Soule, Michael E., and Gary Lease. ­  Reinventing Nature?­
Responses to Postmodern Deconstruction.­ D.C.
1995
ISBN 1559633107


“Cultural Parallax in Viewing North American Habitats” Gary Paul Nabhan

Does conservation of wilderness imply excluding residents who practice traditional forms of human subsistence? The debate over this issue is relevant to the question of the past human role in the "construction" of native ecological systems. What is original, untrammeled nature – primitive America? Is it pre-Columbian, implying that Native Americans walked softly and lived in harmony? Or did they and their ancestors deforest large areas, cause the mass extinction of mammals, and change the landscape everywhere by burning?

It is clear now that Native Americans practiced extensive and intensive land management, though this evidence was often invisible to the European settlers who arrived after epidemics had erased it. In any case, the polarized debate about aboriginal impacts obscures the complexity and diversity of old cultures in North America and ignores cultural adaptation and change. Such local, cultural knowledge of nature in indigenous groups is rapidly being lost because the mass media expose Native American children to pan-Indian culture and a generic electronic nature.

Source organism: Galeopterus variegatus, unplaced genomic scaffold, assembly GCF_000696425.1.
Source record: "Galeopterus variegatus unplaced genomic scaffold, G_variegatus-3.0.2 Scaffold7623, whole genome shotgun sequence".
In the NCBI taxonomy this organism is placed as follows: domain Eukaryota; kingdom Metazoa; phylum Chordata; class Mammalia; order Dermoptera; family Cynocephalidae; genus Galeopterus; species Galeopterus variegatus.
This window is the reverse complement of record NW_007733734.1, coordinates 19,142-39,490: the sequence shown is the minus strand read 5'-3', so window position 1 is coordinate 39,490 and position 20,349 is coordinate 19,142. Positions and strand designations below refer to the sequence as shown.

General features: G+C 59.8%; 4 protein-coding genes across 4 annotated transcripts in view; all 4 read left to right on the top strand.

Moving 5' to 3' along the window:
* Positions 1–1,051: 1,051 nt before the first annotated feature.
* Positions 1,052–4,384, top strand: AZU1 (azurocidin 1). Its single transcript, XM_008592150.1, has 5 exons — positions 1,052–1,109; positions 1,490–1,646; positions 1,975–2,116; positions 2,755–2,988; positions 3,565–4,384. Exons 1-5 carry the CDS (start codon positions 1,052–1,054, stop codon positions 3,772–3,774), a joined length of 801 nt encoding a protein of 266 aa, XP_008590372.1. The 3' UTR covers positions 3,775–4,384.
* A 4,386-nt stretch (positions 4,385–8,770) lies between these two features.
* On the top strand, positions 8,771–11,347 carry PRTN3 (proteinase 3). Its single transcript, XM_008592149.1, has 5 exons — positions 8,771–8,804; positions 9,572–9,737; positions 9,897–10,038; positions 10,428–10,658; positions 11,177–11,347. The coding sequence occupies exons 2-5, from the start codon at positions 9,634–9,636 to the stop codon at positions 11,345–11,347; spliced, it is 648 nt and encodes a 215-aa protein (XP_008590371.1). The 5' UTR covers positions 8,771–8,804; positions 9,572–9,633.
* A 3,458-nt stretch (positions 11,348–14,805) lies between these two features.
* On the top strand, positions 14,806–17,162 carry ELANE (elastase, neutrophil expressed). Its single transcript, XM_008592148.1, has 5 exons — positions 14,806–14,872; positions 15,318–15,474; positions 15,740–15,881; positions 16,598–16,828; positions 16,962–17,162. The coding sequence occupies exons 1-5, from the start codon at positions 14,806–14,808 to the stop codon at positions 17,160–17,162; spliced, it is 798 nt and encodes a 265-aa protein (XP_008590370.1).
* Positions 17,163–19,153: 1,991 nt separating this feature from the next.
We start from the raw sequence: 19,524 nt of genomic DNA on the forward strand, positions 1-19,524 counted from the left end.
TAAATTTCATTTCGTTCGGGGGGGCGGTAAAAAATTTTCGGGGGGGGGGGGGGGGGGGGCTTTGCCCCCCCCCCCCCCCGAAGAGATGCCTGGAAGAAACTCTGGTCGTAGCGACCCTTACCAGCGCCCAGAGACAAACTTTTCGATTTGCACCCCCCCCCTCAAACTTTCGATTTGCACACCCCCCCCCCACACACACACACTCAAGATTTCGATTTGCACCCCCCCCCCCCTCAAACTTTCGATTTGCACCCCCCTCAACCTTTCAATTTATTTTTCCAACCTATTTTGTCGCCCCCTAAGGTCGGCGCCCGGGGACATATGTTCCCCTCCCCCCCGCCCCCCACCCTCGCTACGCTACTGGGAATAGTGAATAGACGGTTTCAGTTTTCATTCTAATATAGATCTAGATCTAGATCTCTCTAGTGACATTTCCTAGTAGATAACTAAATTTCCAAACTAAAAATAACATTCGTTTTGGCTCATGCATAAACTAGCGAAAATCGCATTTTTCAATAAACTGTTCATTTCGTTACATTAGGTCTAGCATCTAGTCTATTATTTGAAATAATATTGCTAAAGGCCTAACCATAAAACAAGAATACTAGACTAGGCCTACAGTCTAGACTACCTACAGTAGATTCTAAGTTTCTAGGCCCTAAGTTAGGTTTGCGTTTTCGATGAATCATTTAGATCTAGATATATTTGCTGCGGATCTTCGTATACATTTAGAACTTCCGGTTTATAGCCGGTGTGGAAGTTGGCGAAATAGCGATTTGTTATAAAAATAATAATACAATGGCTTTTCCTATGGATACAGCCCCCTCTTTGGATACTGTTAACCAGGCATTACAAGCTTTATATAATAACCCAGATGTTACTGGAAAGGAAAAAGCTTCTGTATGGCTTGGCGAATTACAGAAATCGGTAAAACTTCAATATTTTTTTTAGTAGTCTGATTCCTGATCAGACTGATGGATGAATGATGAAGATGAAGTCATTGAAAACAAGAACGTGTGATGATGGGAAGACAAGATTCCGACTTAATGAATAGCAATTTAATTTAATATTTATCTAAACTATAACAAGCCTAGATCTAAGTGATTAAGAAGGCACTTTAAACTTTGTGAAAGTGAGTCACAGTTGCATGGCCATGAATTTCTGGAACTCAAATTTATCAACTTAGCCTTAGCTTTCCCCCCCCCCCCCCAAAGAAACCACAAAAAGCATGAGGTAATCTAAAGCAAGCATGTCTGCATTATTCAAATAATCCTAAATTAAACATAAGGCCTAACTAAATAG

As for "truth," "origins," or "essentials" beyond the "metanarratives," the naturalist has a peculiar advantage -- by attending to species who have no words and no text other than context and yet among whom there is an unspoken consensus about the contingency of life and real substructures. A million species constantly make "assumptions" in their body language, indicating a common ground and the validity of their responses. A thousand million pairs of eyes, antennas, and other sense organs are fixed on something beyond themselves that sustains their being, in a relationship that works. To argue that because we interpose talk or pictures between us and this shared immanence, and that it therefore is meaningless, contradicts the testimony of life itself. The nonhuman realm, acting as if in common knowledge of a shared quiddity, of unlike but congruent representations, tests its reality billions of times every hour. It is the same world in which we ourselves live, experiencing it as process, structures, and meanings, interacting with the same events that the plants and other animals do.